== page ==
Jack Ma is one of the richest people in China, and his way to the top has been a long and tough journey.
A business magnate and philanthropist, Jack Ma is the cofounder of Alibaba, a conglomerate that’s focused on technology, artificial intelligence, retail, e-commerce, and the internet. If that leaves a lot to the imagination, think something along the lines of a combination of eBay and Amazon.
Something as impressive as starting a company and turning it into one as big as Alibaba naturally spark the interest of many. Getting a closer look at Ma’s history and tidbits about him could be just the thing to know more about how it came to be.
As of this writing, he’s behind only Tencent Holding’s CEO and chairman Ma Huateng, making him the second richest in China, according to Forbes. On the international stage, he’s in the 20th spot.
Beyond his home country of China, Ma may not be a household name such as Steve Jobs, Bill Gates, Warren Buffett, Mark Zuckerberg, or Jeff Bezos just yet. However, all that has been changing since his accomplishments and whatnot have made their way to the worldwide scene.
For starters, Alibaba shares opened at $92.70 per piece, which is the biggest initial public offering or IPO in the history of the United States.
Now to whet the appetite: his real name is Ma Yun. That’s just one of the many amazing facts about Ma, and there’s a lot more to find out.
After he graduated from Hangzhou Teachers University – now known as Hangzhou Normal University – with a bachelor’s degree in English in 1988, Ma was the only one chosen out of 500 students to be a university teacher.
It was a stroke of good luck, and it was probably an honor. During his stint as an English teacher, he was earning somewhere between 100 to 120 Renminbi a month. At the time, that was equivalent to roughly about $12 to $15.
He spent a total of five years teaching before he moved on to other things, including but not limited to starting his own businesses.
When he was 12 years old, Ma had a strong desire to learn the English language.
To do that, he would give foreigners tours for free, riding his bicycle during the early hours of each morning to a hotel in Hangzhou that’s at least 40 minutes away.
He would then improve his English by conversing with the visitors as they go through the tours. Not only that, but he also learned “Western people’s system, ways, methods and techniques.” In that, he developed a globalized view, which was in conflict with what his teachers and studies taught him.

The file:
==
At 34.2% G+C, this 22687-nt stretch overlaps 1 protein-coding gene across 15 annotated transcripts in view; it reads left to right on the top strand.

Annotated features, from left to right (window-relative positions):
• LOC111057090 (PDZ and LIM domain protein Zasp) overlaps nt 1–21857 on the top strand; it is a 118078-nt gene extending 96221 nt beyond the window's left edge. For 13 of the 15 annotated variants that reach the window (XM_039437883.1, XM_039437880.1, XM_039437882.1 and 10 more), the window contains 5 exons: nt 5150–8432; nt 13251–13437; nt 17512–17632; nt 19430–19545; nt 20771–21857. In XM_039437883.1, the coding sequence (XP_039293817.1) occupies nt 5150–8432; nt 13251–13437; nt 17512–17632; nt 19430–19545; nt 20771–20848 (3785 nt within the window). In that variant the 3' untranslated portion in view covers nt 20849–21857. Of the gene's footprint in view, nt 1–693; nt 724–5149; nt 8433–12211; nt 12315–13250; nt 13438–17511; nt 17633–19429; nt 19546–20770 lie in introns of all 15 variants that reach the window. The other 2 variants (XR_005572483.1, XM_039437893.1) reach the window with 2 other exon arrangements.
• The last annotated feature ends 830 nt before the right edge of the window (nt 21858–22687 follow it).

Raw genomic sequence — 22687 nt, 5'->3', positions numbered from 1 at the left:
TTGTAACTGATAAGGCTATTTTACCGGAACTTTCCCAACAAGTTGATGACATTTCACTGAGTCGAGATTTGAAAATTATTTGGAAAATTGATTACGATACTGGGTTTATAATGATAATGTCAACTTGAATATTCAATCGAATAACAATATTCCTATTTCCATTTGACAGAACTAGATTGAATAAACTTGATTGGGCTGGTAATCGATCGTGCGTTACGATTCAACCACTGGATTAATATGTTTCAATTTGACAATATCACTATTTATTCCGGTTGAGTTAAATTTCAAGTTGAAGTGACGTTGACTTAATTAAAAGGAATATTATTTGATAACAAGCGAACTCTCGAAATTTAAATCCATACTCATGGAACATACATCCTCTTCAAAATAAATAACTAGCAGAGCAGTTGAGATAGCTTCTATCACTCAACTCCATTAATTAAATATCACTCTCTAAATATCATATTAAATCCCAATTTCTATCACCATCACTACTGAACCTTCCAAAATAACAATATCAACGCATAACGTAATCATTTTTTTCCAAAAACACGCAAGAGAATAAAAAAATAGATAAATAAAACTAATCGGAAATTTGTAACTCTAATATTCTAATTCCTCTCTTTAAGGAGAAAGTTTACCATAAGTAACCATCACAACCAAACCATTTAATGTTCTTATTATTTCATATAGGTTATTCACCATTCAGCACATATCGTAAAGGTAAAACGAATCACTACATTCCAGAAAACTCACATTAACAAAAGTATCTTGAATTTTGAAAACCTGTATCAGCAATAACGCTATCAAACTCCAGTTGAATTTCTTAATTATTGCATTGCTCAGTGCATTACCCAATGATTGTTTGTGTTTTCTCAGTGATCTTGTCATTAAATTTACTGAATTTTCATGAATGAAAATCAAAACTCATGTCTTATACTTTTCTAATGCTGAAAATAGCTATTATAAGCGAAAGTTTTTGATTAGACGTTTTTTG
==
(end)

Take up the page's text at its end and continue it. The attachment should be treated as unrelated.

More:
This went on for eight years.
With billionaires such as Gates and Zuckerberg dropping out of Harvard University, it’s easy to mistake Ma as following in their footstep.
The thing is, his story didn’t go like that at all. He flunked his university admission exam at Hangzhou Teachers University two times. In an interview with Inc., he even said that the university could be considered as the worst in the city.
What’s more, he wasn’t really a good student to begin with.
“I failed a key primary school test two times, I failed the middle school test three times, I failed the college entrance exam two times and when I graduated, I was rejected for most jobs I applied for out of college,” he said.
Needless to say, Ma didn’t let his failures stop him or slow him down on his way to success.
During the World Economic Forum 2015, Ma revealed that he was rejected by Harvard University.
For most people, one rejection is enough to stop them, but that wasn’t the case for Ma. He applied over and over again to the university until he was rejected a total of 10 times.
“I applied for Harvard ten times, got rejected ten times and I told myself that ‘Someday I should go teach there,’” he said.
In 2002, he gave a speech in Harvard where he was called a “mad man” for his way of managing Alibaba by a CEO of a foreign company, whose mind was changed after Ma invited him for a three-day stay at his business.
Ma earned his Master of Business Administration degree or MBA from Cheung Kong Graduate School of Business.
Right after leaving behind his five-year career as an English teacher in 1995, Ma started his search for other opportunities.
One of the 30 jobs he set his eyes on was a local KFC branch in Hangzhou, but he was rejected by the fast-food restaurant. To add insult to injury, he was the only applicant who was rejected out of 24 candidates. In other words, the other 23 people who applied got in, and Ma was the only person who didn’t get hired.
After that, he went on to pursue his own business, which was a small-time translation and interpretation company.
Read the source article in TechTimes.